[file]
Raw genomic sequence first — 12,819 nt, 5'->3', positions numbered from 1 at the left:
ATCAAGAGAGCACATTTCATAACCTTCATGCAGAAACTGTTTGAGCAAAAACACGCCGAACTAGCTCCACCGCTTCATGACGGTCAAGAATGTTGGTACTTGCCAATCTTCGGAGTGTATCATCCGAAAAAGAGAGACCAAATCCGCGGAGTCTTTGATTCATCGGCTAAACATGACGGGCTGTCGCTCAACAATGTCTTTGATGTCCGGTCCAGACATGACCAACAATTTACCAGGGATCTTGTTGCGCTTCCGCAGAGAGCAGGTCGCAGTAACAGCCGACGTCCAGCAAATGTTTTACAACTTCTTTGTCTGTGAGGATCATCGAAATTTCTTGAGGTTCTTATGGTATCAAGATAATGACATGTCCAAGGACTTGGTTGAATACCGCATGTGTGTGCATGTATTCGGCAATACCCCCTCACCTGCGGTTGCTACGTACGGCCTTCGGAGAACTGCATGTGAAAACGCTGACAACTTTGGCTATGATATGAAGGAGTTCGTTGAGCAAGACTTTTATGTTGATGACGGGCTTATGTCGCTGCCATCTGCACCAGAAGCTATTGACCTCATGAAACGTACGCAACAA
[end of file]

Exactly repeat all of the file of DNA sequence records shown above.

Raw genomic sequence first — 12,819 nt, 5'->3', positions numbered from 1 at the left:
ATCAAGAGAGCACATTTCATAACCTTCATGCAGAAACTGTTTGAGCAAAAACACGCCGAACTAGCTCCACCGCTTCATGACGGTCAAGAATGTTGGTACTTGCCAATCTTCGGAGTGTATCATCCGAAAAAGAGAGACCAAATCCGCGGAGTCTTTGATTCATCGGCTAAACATGACGGGCTGTCGCTCAACAATGTCTTTGATGTCCGGTCCAGACATGACCAACAATTTACCAGGGATCTTGTTGCGCTTCCGCAGAGAGCAGGTCGCAGTAACAGCCGACGTCCAGCAAATGTTTTACAACTTCTTTGTCTGTGAGGATCATCGAAATTTCTTGAGGTTCTTATGGTATCAAGATAATGACATGTCCAAGGACTTGGTTGAATACCGCATGTGTGTGCATGTATTCGGCAATACCCCCTCACCTGCGGTTGCTACGTACGGCCTTCGGAGAACTGCATGTGAAAACGCTGACAACTTTGGCTATGATATGAAGGAGTTCGTTGAGCAAGACTTTTATGTTGATGACGGGCTTATGTCGCTGCCATCTGCACCAGAAGCTATTGACCTCATGAAACGTACGCAACAA